Family & Divorce Law FAQs

Divorce

1.    Do I need to get a divorce?

If you have separated from a spouse you do not necessarily need to obtain a divorce. The only reason you would need a divorce is if you wish to remarry. You can carry out all other legal processes that follow separation (e.g. property settlement and arrangements relating to the children) without a divorce.

2.    Do I need my partner’s consent to file an application for divorce?

No, you can file the application on your own without the consent of your partner. You will, however, need to arrange for the application to be served on your partner after it has been filed with the Court. This is usually carried out by a registered process server.

3.    Do my partner and I need to be living separately in order to prove separation?

No, it is possible to demonstrate that you have separated even though you are still living in the same house. To do this you will need to file an affidavit with your divorce application in which you provide evidence of separation. This may include the fact that you are sleeping in separate bedrooms, that your sexual relationship has ceased, that you no longer socialise as a couple and that you are no longer providing financial assistance to one another.

4.    When is a divorce final?

If the Court is satisfied that you have met the legal requirements it will make a divorce order.  The order will usually take effect one month and one day after the making of the order.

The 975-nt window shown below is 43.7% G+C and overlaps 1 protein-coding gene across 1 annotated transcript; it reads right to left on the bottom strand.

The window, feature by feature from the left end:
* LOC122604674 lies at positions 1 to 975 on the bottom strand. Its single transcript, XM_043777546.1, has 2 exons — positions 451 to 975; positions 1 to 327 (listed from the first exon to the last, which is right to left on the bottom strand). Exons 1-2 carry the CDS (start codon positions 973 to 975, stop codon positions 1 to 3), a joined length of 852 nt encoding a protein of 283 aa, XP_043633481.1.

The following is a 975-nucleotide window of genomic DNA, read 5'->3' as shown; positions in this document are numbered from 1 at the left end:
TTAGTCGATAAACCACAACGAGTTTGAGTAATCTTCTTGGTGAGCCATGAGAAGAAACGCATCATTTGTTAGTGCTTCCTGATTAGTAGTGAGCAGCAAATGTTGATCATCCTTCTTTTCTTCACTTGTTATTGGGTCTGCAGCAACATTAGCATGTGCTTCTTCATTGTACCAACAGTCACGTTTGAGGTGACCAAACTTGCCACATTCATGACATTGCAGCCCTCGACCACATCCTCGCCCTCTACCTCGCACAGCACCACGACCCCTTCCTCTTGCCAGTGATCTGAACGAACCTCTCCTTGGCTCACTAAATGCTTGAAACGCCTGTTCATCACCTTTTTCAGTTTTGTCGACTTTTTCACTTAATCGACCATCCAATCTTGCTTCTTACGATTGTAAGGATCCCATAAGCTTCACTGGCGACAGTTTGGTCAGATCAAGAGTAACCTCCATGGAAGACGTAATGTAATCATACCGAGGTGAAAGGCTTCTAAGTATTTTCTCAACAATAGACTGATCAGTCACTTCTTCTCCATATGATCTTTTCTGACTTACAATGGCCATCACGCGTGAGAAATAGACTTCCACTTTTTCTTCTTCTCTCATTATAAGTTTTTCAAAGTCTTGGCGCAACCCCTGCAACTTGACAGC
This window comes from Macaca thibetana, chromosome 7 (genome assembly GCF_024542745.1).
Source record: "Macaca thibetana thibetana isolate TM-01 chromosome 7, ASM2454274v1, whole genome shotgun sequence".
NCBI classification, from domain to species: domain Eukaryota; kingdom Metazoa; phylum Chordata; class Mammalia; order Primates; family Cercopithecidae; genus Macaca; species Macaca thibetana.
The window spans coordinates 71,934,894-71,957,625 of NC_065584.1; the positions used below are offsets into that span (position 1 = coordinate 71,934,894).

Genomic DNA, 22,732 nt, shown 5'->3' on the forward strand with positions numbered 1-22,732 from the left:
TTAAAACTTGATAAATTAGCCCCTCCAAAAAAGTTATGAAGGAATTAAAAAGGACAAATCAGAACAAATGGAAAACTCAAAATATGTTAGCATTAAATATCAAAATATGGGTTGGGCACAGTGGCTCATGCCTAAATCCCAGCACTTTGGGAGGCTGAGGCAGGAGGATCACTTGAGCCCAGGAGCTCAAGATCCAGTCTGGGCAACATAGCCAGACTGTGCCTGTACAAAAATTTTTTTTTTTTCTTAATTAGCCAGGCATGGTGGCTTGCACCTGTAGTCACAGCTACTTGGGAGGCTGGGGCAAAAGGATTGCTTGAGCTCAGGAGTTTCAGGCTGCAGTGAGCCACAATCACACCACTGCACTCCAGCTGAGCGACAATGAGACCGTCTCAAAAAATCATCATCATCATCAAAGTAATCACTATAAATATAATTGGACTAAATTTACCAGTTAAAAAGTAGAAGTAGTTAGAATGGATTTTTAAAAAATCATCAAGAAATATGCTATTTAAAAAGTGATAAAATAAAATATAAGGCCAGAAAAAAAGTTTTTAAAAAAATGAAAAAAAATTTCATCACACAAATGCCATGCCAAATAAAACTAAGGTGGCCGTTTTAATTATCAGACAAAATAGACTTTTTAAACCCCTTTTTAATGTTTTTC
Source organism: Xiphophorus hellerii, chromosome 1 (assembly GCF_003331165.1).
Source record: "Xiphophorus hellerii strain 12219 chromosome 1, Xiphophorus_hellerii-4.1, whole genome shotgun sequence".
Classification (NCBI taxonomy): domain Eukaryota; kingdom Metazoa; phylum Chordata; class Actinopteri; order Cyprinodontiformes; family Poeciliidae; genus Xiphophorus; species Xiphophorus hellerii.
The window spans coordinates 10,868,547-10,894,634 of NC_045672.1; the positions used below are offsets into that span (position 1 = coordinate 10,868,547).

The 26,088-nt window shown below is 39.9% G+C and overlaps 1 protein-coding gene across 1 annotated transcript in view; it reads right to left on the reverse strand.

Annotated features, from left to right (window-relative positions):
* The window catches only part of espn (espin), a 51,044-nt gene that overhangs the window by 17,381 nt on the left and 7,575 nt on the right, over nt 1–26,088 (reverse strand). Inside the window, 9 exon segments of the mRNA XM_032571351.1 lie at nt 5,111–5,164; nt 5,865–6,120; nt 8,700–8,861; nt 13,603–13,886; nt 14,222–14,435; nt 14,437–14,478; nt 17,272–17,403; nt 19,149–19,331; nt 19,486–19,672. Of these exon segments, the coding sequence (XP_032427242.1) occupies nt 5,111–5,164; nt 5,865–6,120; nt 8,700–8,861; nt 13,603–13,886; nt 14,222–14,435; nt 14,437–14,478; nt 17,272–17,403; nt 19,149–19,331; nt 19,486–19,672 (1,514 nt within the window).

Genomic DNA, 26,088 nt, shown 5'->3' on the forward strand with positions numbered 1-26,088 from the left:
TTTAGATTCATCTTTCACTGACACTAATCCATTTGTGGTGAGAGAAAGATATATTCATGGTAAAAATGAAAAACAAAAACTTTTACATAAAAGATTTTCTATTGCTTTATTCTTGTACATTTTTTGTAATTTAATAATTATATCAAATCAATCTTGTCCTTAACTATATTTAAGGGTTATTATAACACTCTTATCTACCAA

5.    I have recently obtained a divorce, how long do I have to apply to the Court for a property settlement or parenting orders?

If you wish to initiate court proceedings to obtain a property settlement or parenting orders or apply for spouse maintenance, you have 12 months from the date on which the divorce is finalised. This will also apply to any application for consent orders. The 12 month limitation will not, however, affect any agreement that is made without the intervention of the Court.  

Property settlement

1.    Can consent orders or property orders be varied?

A property settlement can be set aside in some limited circumstances. If the settlement was by consent, then the consent orders can be set aside by the parties applying to the Court for fresh consent orders. If the settlement was the result of a contested hearing, then the property orders will only be set aside in very limited circumstances. The party seeking a variation will have to apply to the Court and will usually have to demonstrate that circumstances have changed in an exceptional manner since the making of the orders. It will not be sufficient that the party is simply no longer happy with the orders.